(5) In Dunaway, the Court, citing Brown, supra, identified several factors to be considered "in determining whether the confession is obtained by exploitation of an illegal arrest": (a) The temporal proximity of the arrest and the confession (less than two hours elapsed between the arrest and the confession), (b) the presence of intervening circumstances (the Court found none), and (c) the purpose and flagrancy of the official misconduct (the arrest without probable cause had a "quality of purposefulness" in that it was an "expedition for evidence" admittedly undertaken "in the hope that something might turn up"). 99 S. Ct. at 2259, citing Brown v. Illinois, supra at 603-05, 95 S. Ct. at 2261-62, 45 L. Ed. 2d at 427-28. Here, (a) over ten hours elapsed between the time defendant left his home with the deputies and the confession, (b) there was a significant "intervening event" of defendant sleeping from 3:30 a.m. until 9:00 a.m. at his own request as well as ample evidence defendant could have left at any time including the stop at the convenience store, and (c) there certainly was no evil purpose or "expedition for evidence" on the part of the deputies in originally going for the defendant for defendant himself had called to offer information about the crime and to volunteer his help. Indeed he was so eager to help that he didn't even wait for police to come to his door but came out when they sounded the car horn.

In summary, we do not think that the principles regarding detention for custodial interrogation promulgated by Dunaway contemplate the factual situation disclosed by the record before us. Certainly these facts do not "trigger the traditional safeguards against illegal arrest." Defendant here originally confronted police on his own volition for the purpose of providing additional information. He then elected to sleep several hours in the police car in which there is no evidence to indicate that he was restrained. Before being questioned, the police had developed adequate probable cause to suspect defendant of the crimes from the result of their investigation and defendant was accorded all of his constitutional rights.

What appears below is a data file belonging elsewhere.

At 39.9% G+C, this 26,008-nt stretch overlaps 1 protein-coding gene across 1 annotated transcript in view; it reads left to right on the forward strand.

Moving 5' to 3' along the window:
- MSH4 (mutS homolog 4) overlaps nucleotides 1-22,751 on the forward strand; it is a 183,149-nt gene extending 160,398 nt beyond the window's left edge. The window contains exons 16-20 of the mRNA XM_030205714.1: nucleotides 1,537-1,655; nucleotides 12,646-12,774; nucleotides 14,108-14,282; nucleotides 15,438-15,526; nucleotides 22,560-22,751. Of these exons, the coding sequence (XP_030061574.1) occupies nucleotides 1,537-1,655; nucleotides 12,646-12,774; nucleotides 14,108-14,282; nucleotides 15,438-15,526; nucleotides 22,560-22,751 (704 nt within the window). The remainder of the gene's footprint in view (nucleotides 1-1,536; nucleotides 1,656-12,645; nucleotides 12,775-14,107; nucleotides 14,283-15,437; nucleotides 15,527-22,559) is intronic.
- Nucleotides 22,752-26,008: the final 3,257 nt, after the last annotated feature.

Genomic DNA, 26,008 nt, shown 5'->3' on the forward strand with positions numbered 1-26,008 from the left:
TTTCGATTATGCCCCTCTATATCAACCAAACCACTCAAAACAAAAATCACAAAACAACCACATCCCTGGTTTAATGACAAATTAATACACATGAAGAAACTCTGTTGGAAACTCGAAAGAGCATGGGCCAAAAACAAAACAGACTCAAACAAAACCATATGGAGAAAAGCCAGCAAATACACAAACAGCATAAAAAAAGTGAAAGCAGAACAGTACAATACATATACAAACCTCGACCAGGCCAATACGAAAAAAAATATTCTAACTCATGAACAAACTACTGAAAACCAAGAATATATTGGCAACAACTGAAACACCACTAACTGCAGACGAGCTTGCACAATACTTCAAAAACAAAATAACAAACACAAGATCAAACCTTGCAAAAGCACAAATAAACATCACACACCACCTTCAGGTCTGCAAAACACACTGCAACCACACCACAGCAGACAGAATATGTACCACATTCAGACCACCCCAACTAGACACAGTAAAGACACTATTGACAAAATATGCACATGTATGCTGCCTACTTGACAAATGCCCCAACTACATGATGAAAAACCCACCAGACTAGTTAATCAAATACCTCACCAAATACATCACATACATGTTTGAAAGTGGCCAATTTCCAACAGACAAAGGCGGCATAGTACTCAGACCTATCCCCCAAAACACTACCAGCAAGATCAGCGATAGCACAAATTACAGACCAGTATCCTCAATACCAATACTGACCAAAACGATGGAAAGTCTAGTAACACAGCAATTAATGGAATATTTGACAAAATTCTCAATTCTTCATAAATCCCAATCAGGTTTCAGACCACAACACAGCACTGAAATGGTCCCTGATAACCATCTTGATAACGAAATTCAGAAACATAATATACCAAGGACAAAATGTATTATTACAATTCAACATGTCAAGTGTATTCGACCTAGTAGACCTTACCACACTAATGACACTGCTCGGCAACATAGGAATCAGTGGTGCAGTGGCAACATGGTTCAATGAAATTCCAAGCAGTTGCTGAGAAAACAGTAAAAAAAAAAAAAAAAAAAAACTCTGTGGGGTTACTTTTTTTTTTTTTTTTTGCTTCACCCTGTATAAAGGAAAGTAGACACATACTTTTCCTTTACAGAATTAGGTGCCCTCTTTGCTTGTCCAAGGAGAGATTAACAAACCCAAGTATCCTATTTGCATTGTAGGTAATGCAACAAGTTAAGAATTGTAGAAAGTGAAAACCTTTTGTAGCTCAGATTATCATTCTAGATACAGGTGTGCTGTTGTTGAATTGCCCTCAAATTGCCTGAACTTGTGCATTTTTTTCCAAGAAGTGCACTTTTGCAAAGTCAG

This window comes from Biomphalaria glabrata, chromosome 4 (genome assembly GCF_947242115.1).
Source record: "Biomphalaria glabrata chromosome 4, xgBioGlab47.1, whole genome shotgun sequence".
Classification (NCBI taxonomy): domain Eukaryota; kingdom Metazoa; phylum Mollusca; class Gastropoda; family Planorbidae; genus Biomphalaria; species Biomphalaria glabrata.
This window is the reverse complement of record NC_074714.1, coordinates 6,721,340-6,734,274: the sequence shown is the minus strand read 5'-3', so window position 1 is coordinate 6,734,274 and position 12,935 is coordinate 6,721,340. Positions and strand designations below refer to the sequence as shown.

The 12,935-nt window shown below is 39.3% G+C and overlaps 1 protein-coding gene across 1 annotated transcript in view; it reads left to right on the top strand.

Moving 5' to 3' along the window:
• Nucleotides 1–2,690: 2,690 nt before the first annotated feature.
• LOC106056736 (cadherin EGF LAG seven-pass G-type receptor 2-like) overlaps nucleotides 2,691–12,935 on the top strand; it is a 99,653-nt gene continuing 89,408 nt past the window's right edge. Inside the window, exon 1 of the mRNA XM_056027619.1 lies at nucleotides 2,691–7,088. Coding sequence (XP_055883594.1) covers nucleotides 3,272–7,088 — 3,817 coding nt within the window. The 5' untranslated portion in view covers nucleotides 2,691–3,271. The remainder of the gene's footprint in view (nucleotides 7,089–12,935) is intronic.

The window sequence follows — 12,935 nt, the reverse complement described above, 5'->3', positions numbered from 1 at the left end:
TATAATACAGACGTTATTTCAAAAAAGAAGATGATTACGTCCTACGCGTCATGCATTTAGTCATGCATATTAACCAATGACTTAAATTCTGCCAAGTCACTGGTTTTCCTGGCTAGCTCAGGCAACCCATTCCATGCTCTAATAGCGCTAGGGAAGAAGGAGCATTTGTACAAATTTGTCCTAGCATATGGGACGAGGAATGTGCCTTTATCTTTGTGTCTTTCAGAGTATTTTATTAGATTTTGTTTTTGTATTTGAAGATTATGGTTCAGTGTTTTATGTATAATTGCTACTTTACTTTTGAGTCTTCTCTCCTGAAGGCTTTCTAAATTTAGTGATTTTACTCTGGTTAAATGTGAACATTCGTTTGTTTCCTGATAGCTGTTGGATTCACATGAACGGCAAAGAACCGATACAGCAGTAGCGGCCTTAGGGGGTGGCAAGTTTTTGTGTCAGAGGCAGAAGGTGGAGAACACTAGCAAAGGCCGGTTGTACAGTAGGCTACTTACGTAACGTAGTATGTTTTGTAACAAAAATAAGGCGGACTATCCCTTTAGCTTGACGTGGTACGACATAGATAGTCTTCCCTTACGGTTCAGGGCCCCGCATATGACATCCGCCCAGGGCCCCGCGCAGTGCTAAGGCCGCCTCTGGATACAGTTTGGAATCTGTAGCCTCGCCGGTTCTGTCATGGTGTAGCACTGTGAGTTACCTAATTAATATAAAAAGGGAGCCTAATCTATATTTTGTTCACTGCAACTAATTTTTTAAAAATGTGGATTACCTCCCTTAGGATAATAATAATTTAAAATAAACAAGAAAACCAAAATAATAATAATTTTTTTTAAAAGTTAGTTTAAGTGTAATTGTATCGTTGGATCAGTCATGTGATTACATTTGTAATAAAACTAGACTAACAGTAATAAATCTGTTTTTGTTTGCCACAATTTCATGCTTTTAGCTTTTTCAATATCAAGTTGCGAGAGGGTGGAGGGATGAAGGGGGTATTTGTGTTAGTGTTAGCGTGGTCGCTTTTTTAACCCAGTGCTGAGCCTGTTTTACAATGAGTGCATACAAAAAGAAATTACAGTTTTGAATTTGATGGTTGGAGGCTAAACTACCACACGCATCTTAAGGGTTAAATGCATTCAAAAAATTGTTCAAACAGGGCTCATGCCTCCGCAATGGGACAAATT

With respect to the claim under Dunaway, we add this final note. As indicated supra, since there is evidence to support it, we are bound by the trial court's finding that the defendant was not under arrest until he was advised of his rights and questioning commenced. We would simply note that there was also sufficient evidence to have supported a trial court finding that defendant

was restrained beginning at approximately 10:00 a.m. when he and the deputies left the crime scene by car and started toward Yanceyville. Even under that finding, however, defendant's reliance on Dunaway would be misplaced because at that time sufficient probable cause existed to detain defendant.

The record reveals that by the time the investigation was nearly completed (sometime just prior to 10:00 a.m.) the police had established the following links between defendant and the crime:

(1) Bare footprints were found in and about the house and defendant was wearing no shoes at the ...